John Chau, partner at LMN who is leading the co-development design,  discussed the design updates the applicant team had made to sites B and C of the project—which include the proposed residential tower and office building— since the previous meeting. The project team added different exterior materials and relocated the residential building’s lobby exits, all following recommendation by the design review board. The team also refined the design of the 9th Avenue Plaza along Howell St., which has been officially designated as a Public Benefit Open space. Additionally, various artistic elements were added to the garage doors along Howell St., and windows were added to the street level facade to better connect the interior retail spaces with the streetscape.

Most of the board members’ clarifying questions focused on how the proposed expansion project would conform with the surrounding neighborhood. Board member Belinda Bail asked how the proposed convention center rooftop area would incorporate landscaping and open space elements. Additionally, Bail ask the applicant to clarify how the proposed artwork along Boren St. would further activate the adjacent streetscape. Board member Bradley Calvert asked the applicant to elaborate upon its plans for the 9th Avenue Plaza and expand on how it planned to design the area as a Public Benefit Open Space. Concerning sites B and C, board member Anjali Grant inquired specifically about vehicular access to the site, as well as whether the public amenity space would be available to members of the public.

Two members of the public spoke at the meeting, and both voiced comments in support of the project. The first speaker, a resident of Capitol Hill, expressed his appreciation of the current design, particularly the modulation and landscaping elements. “I’m supportive of the way the project has evolved over the last few years…the applicant has presented an intriguing and active street level environment,” he said.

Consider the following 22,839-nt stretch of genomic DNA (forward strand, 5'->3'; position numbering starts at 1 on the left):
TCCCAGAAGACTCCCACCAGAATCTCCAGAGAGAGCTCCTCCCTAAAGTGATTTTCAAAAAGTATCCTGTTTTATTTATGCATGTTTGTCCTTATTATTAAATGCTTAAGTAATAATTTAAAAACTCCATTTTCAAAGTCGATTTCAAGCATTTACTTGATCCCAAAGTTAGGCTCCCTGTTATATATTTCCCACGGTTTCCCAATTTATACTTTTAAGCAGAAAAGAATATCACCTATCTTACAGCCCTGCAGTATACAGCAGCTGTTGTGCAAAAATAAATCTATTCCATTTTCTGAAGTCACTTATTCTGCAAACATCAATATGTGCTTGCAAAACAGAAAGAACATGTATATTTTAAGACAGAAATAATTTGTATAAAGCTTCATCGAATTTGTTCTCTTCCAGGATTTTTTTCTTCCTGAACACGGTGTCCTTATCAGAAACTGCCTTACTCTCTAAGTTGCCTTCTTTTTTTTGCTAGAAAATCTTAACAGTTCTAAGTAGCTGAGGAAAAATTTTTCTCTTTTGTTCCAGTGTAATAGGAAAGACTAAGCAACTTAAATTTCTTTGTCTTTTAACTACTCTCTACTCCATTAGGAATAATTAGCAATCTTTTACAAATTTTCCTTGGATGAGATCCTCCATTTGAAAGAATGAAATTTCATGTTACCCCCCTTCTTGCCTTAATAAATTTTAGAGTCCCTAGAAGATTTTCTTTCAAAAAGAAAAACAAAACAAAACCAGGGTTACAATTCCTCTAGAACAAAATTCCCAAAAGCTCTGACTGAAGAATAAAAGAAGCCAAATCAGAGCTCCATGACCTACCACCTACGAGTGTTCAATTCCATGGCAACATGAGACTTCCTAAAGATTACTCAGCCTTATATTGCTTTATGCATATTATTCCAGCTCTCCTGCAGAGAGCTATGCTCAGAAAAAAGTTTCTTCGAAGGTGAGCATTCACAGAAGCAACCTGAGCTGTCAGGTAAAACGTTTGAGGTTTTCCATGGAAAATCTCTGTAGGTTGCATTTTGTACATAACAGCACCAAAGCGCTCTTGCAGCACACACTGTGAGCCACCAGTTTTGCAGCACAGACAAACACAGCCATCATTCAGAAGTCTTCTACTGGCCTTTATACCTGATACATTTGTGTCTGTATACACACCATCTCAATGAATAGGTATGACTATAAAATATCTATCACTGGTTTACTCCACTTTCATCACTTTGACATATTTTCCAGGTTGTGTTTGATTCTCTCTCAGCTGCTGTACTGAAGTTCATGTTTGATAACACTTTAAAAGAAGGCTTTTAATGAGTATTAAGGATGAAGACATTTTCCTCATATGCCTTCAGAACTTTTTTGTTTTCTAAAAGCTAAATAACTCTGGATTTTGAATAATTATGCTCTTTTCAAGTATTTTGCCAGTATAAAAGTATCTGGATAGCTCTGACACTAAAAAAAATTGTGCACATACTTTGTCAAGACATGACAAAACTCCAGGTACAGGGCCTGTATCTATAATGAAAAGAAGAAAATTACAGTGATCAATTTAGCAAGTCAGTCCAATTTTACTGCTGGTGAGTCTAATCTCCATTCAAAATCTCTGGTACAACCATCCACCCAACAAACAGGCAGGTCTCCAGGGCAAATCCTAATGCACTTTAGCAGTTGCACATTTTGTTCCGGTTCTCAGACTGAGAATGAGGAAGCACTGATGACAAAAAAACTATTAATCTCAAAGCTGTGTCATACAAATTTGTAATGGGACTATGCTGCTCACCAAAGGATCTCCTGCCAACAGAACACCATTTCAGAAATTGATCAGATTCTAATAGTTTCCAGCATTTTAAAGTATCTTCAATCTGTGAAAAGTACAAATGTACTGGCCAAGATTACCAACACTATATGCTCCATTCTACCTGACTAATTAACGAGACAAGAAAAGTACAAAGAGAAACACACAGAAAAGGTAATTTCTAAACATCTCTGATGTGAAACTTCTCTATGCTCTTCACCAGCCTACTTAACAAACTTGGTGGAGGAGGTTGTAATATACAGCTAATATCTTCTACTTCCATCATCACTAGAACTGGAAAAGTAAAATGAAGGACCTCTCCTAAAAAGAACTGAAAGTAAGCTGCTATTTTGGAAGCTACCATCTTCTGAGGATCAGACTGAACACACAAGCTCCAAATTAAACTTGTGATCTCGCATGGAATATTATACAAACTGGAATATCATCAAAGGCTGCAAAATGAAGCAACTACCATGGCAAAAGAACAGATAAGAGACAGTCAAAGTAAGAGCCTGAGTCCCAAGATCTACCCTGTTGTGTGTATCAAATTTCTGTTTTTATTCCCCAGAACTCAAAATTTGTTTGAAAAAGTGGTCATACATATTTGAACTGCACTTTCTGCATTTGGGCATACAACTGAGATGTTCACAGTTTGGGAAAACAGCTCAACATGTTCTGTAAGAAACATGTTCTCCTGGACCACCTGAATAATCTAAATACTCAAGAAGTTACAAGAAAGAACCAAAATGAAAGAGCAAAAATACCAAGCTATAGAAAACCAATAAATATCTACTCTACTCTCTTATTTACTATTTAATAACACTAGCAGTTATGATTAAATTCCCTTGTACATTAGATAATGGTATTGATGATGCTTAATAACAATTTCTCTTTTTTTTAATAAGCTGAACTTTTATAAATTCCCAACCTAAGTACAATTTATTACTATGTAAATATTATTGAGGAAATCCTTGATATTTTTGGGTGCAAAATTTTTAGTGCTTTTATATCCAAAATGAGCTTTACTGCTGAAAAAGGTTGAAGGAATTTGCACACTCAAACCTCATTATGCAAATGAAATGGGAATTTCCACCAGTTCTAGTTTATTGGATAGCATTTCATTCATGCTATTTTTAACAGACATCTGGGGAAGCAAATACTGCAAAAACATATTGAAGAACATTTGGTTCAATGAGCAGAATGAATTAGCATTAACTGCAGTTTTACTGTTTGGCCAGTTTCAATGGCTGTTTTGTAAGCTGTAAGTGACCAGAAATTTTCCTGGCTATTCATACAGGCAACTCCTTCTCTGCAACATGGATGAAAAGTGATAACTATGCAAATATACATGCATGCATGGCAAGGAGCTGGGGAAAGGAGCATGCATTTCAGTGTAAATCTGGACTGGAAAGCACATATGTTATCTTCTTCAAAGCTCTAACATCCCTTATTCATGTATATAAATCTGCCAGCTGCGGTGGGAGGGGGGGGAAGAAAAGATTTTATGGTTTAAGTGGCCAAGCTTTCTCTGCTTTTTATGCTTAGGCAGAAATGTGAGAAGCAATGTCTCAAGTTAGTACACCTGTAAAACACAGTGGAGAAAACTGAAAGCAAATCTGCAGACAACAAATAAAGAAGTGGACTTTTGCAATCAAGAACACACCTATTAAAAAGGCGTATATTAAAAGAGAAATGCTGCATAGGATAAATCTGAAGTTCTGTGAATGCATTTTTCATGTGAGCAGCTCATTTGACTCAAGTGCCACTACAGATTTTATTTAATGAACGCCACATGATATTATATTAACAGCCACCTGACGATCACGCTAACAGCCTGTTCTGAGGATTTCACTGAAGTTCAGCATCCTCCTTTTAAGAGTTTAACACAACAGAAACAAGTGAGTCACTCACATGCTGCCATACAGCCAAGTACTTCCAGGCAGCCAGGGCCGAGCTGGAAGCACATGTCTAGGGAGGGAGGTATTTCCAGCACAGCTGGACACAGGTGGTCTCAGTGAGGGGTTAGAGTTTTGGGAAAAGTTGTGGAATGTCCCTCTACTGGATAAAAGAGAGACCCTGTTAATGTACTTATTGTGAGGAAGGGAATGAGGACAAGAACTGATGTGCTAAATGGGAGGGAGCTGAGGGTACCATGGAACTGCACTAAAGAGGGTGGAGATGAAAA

Alex Hudson, a member of the Community Package—a coalition of nonprofits, community organizations and advocacy groups who have been tracking the project’s evolution since its inception—voiced her approval of the public spaces, artwork and retail spaces included in the development. “This is an integrated environment in which [the project] sits, and I urge the board to pass this project through,” she added.

While the board approved the project to proceed, it also highlighted several recommendations for the applicant team to consider moving forward. The board’s discussion mostly related to how the Convention Center expansion would conform to the surrounding streetscape. Specifically, the board recommended that the exterior street-level artwork and materiality be a coordinated effort with the neighborhood, also suggesting that the applicant team consider incorporating further landscaping and artwork elements and open spaces along the streetscape. Concerning ground-level uses for sites B and C, the board recommended that the applicant team work further on the design and programing of the amenity areas and street-level retail entrances.

Having seen its project approved by the review board, the applicant team will now submit a Master Use Permit to the Seattle Department of Construction and Inspection for review.